During the whole of 2011 there were a mere 12 work stoppages and they involved barely 2,000 workers and only 4,850 person-days lost (to exploitation); so says the Department of Labour. Even worse, only 9 of the 12 stoppages were actual stoppages. The other 3 were what the DOL calls ‘partial strikes’, which are not strikes at all but actions short of a strike, such as go-slows and overtime bans.
These statistics started with 1986 when there were over 200 stoppages. Since then the strikes trend has been steadily downwards. 2010 had 18 stoppages, but 2011 surpassed that record low. Had the working class lost all fighting capacity? Could things get any worse?
We now know the answer to these questions and that a corner has been turned; 2011 will be the nadir. By comparison, the first months of this year saw a veritable explosion of strike actions, involving 1,500 aged care workers, 1,300 meat workers and 300 wharf workers.
It was in the nature of the times that these struggles were defensive; against attacks by the employers. The outcomes are heartening. The aged care dispute was settled in June with a 3.22 pay rise and preservation of overtime rates and other rights that were under threat. The meat workers saw off an attack on the union and won a contract. The Maritime Union humbled the Ports of Auckland Ltd to defend direct employment and conditions.
When pushed too far workers have demonstrated resilience and tenacity to resist attacks. There can be no doubt that the employers nationally have taken note, and that what threatened to be a general management onslaught on working conditions has been diffused to some degree. However, the class struggle waged by the capitalists goes on. KiwiRail’s Hillside Workshops were put up for sale in May and may be sold by the time this article is read. Solid Energy is prettying itself up for privatisation by sacking miners. The cutbacks taking place across the public sector are relentless.
A lot of the attacks on jobs and services are hard to organise resistance around, particularly piecemeal attacks that do not bind a lot of people together in the same boat at the same time. Contrast with when the government launched a frontal attack with their plan to cut teacher numbers nationwide. Hekia Parata sparked such a reaction in the educational establishment that she had to back down.
Continuing out theme of strike trends, the last four months have been ones of a reversion to quietude. The question of eroding living standards is a slow burning fuse. It is impossible to predict when the overdue workers’ pay revolt will occur, only that it will. Hard times, unemployment, put workers on the back foot. History teaches that a pick up in the economy often brings about a recovery of workers’ confidence and strikes.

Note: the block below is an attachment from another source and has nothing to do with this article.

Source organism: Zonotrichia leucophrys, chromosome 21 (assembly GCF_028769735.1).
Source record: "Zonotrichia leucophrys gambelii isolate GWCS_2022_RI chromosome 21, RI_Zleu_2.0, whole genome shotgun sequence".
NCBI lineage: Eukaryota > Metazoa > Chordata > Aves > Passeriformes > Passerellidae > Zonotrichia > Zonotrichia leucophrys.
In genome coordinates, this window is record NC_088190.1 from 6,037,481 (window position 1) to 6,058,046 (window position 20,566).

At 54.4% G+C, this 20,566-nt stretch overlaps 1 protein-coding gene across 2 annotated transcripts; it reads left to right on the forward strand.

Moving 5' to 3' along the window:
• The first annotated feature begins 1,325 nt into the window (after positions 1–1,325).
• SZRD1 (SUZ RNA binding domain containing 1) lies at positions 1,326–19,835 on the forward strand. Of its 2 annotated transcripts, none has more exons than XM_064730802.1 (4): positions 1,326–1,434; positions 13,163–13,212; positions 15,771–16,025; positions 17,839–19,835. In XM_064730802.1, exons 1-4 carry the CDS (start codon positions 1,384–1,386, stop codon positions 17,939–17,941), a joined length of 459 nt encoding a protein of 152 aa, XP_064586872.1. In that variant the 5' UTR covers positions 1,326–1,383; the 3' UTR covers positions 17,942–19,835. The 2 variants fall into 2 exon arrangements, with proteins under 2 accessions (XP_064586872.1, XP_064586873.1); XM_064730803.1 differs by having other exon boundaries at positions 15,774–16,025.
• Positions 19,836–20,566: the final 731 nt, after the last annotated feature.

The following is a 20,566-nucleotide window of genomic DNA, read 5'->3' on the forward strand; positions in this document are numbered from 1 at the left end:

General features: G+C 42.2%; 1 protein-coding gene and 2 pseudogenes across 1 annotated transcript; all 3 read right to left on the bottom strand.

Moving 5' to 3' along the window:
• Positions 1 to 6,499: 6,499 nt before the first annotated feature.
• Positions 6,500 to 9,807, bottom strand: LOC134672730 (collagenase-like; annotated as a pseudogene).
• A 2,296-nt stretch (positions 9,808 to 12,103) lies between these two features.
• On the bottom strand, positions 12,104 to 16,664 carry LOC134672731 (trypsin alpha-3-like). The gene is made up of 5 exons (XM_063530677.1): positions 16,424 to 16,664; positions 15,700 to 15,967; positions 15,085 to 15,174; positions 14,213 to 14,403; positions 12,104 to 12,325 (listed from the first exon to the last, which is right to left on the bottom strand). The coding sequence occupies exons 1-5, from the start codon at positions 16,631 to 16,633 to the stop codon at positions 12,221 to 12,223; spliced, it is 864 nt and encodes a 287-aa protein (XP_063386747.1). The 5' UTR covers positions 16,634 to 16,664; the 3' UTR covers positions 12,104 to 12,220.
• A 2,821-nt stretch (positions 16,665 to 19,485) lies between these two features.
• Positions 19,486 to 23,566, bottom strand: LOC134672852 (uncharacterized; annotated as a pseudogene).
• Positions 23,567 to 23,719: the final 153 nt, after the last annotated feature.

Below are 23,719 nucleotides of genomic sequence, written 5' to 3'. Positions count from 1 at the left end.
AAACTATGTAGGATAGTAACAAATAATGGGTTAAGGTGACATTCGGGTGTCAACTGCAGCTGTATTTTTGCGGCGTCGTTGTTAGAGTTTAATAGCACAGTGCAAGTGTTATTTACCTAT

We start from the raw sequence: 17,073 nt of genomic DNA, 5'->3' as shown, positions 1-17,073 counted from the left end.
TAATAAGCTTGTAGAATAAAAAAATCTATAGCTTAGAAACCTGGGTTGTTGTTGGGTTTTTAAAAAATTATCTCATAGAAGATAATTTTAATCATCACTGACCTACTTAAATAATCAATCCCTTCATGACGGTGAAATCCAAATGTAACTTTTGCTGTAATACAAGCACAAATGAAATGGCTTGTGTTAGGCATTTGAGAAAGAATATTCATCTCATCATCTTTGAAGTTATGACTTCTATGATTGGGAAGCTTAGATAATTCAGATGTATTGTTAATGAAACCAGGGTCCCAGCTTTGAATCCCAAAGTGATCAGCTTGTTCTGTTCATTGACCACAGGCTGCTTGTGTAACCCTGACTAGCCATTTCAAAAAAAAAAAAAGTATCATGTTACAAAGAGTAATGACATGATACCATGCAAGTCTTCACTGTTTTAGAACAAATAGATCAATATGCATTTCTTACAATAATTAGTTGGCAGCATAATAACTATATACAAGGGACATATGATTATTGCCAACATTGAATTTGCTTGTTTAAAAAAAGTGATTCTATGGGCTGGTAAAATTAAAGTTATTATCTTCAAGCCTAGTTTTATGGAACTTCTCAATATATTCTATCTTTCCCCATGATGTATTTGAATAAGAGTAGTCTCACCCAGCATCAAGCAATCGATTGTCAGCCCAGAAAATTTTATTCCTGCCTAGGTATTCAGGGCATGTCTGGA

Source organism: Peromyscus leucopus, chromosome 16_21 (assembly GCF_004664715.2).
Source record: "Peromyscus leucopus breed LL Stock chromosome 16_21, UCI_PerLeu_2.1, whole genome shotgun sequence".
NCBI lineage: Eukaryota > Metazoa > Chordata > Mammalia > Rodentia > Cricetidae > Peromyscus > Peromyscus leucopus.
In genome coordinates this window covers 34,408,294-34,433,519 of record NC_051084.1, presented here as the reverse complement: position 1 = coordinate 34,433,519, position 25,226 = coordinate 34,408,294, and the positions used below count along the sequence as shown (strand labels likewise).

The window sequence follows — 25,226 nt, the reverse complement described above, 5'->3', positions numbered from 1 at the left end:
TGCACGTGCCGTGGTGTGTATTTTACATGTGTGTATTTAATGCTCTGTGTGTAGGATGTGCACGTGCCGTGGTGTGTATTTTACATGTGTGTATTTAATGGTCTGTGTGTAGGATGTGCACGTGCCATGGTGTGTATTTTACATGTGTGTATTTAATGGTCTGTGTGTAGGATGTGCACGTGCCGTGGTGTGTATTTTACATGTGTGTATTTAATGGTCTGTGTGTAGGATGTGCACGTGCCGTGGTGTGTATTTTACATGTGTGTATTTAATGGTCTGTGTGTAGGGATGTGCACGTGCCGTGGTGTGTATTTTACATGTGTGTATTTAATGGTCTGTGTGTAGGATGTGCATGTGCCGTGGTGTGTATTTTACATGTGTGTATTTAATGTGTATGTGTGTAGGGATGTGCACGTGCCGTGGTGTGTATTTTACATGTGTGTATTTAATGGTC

The New Zealand economy is in a bad way, but the government doesn’t admit it and the nation’s complacent news media scarcely reports on it. Gross Domestic Product for the year to March was up 1.7% on the year to March 2011, but this is a pretty low figure for a recovery from the 2008-2010 recession. The weak performance has not been enough to boost employment. Basically, the unemployment rate has not changed since the worst of the recession. Unemployment actually increased by 4.3% over the year to June. At the last count there were 162,000 unemployed, an unemployment rate of 6.8%. These figures would be much higher but for the exodus of workers to Australia. There were a record 53,900 departures to Australia in the year to July, more than offsetting total immigration. The comparatively buoyant Australian economy is acting as a safety valve. It provides New Zealanders with an individual solution, rather than to stand and fight collectively.
Part of the problem is on the political side. The Labour Party, and the trade union bureaucracy drawn behind it (whether formally affiliated or not), is proving unable to inspire visions that society under a Labour government would be any better. This is hardly surprising as Labour under David Shearer is sailing so close to National’s politics that the difference is hard to detect. Labour will not even commit to reversing National’s privatisations and spending cuts. Workers are not getting any call to arms from this quarter.
In summary, the state of the class struggle today is one characterised by a continuing lack of confidence by workers to take collective action. The lack of confidence continues from the political and economic setbacks from the mid-1980’s onwards, and is currently held low by economic conditions. But (an important but), the strikes of earlier this year demonstrate that when pushed too far workers will fight back. The employers and the government continue to tread wearily lest they provoke a reaction.